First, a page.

University Branding?

Really interesting piece in Times Higher Education about Universities and branding (or propaganda!):

Although I hate much of the jargon of branding – “positioning”, “differentiation”, “USP” – I believe that the discipline of branding is a good thing for any organisation.

It’s a good thing because trying to build a brand forces1185407_brands_flood you to answer some fundamental “why” questions. Why should I apply to your university? Why should I work for you? Why should I fund your research? Why should I care? Why should you exist? Branding at its best is radical – it goes to the roots, and it creates change.

And the truth is that both universities and branding are changing. Universities are of course competing more than ever. Today’s (slightly unhinged) obsessionwith league tables simply shows people’s need to compare, separate and distinguish among a mass of similar-looking institutions. Students, parents, employers, academics and governments are inexorably demanding more of universities. And the digital transformation of education is only just starting. Like it or not, universities will have to explain their role, their value, to the world.

Meanwhile, branding is not what it was. It’s no longer primarily about persuasion – making people want things.

People today are well-informed, powerful and awkward, and easily decode traditional branding. They’re less “consumers” and more what the French call consommacteurs. They want to know what, in exchange for their money, time, effort and data, you will enable them to do. Many newer brands – Google, Facebook, Wikipedia – act in this way, as platforms, not as persuaders.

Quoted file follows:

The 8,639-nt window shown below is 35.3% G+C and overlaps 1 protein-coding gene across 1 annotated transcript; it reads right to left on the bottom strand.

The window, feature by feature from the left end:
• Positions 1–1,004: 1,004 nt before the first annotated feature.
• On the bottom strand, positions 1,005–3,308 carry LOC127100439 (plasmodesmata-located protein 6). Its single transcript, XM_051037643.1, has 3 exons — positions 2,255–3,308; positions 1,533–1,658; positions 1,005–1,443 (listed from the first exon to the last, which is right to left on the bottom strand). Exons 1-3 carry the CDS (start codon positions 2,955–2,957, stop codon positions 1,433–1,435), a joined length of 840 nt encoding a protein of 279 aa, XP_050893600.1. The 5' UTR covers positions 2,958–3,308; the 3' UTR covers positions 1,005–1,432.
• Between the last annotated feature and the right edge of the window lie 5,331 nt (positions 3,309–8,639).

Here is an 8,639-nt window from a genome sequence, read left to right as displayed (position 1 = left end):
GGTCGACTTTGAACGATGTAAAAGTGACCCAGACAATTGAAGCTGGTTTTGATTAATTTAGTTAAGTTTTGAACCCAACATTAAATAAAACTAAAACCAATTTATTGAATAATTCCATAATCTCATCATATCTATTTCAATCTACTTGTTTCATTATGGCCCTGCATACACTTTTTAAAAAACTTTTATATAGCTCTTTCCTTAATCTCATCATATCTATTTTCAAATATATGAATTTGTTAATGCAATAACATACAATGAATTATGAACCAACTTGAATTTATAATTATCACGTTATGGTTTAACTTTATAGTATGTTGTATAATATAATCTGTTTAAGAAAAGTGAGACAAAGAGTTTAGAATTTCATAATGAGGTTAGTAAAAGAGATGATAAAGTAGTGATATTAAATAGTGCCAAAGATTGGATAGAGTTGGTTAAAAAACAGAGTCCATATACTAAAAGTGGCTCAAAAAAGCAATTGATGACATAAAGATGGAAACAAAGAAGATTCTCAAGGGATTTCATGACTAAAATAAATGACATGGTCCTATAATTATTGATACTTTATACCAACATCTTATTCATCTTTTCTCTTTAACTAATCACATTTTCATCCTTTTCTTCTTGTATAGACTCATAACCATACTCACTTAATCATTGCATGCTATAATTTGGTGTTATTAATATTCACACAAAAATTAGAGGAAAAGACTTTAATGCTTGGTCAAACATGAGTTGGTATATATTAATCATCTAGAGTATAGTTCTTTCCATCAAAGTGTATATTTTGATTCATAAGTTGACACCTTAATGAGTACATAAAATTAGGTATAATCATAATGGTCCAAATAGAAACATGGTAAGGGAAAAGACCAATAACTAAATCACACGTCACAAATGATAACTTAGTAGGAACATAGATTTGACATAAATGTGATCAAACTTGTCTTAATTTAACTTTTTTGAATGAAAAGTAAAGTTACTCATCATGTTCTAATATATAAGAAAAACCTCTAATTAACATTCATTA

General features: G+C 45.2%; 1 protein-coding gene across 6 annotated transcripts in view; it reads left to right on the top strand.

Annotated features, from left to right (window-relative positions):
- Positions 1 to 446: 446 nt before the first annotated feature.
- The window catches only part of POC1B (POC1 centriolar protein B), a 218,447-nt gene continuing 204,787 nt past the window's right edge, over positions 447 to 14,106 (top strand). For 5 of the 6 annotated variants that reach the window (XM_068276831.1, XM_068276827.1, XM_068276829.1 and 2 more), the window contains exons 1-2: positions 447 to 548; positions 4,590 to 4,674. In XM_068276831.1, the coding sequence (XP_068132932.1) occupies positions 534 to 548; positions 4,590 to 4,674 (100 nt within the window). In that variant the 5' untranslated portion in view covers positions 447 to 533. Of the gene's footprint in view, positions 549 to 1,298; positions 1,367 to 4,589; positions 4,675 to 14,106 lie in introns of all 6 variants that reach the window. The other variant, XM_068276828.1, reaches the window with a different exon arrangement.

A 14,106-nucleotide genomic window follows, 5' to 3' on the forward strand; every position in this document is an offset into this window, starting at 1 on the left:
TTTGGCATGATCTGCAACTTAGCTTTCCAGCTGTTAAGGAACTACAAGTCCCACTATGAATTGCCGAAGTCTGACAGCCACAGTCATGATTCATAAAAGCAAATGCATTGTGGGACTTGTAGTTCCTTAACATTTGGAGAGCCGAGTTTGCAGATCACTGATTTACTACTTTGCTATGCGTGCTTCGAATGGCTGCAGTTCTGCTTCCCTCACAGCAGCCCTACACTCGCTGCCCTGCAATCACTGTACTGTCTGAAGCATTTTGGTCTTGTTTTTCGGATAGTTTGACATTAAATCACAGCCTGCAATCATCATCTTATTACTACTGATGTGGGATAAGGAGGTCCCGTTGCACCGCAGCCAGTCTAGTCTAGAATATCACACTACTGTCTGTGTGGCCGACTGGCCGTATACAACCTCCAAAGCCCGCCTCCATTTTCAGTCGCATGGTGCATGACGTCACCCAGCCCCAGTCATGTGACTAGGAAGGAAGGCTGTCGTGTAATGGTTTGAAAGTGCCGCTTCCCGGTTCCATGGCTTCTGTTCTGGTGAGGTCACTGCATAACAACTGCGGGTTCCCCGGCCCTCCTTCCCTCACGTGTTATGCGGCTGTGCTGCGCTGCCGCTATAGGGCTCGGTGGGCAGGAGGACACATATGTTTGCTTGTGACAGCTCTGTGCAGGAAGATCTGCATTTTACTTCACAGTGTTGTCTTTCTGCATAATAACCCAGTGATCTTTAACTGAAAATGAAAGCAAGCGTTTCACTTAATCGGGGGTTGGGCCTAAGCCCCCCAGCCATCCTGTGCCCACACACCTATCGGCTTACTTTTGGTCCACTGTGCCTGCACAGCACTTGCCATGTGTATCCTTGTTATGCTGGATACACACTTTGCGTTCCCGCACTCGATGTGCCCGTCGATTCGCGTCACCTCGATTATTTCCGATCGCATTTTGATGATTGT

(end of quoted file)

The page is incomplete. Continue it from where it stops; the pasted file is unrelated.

Read full article.


Non-Coporate Mavericks on Branding?

Ha, seen this in action:

Branding conference delegates warned of dangers of breakaway groups. David Matthews reports

Universities must rein in departments or schools that create different “sub-brands” for themselves or they risk diluting their overall identity, a senior lecturer in marketing has warned.

Chris Chapleo, of Bournemouth University, told a conference on university branding in London on 31 October that a “difficult communications challenge” could be created if “maverick and free-thinking” academics were to “pull away” from an institution’s brand.

He cited the example of a university he had previously worked at, where a “pocket of excellence” within the institution had “decided arbitrarily to create their own identity, to create their own sub-website”.

Please – universities – don’t become so consumed by conformity to brand, that the individual voices of expertise, and their departments, become dull corporate feeds! Read full article.


University Websites?

Do universities need to work harder on their websites?

Universities’ messages were clear and lacked jargon, but they were often unfocused and hard to find, said Jim Bodoh, a brand consultant at Radley Yeldar who led the study.

Institutions also did little to explain what they offer or substantiate their claims, he added.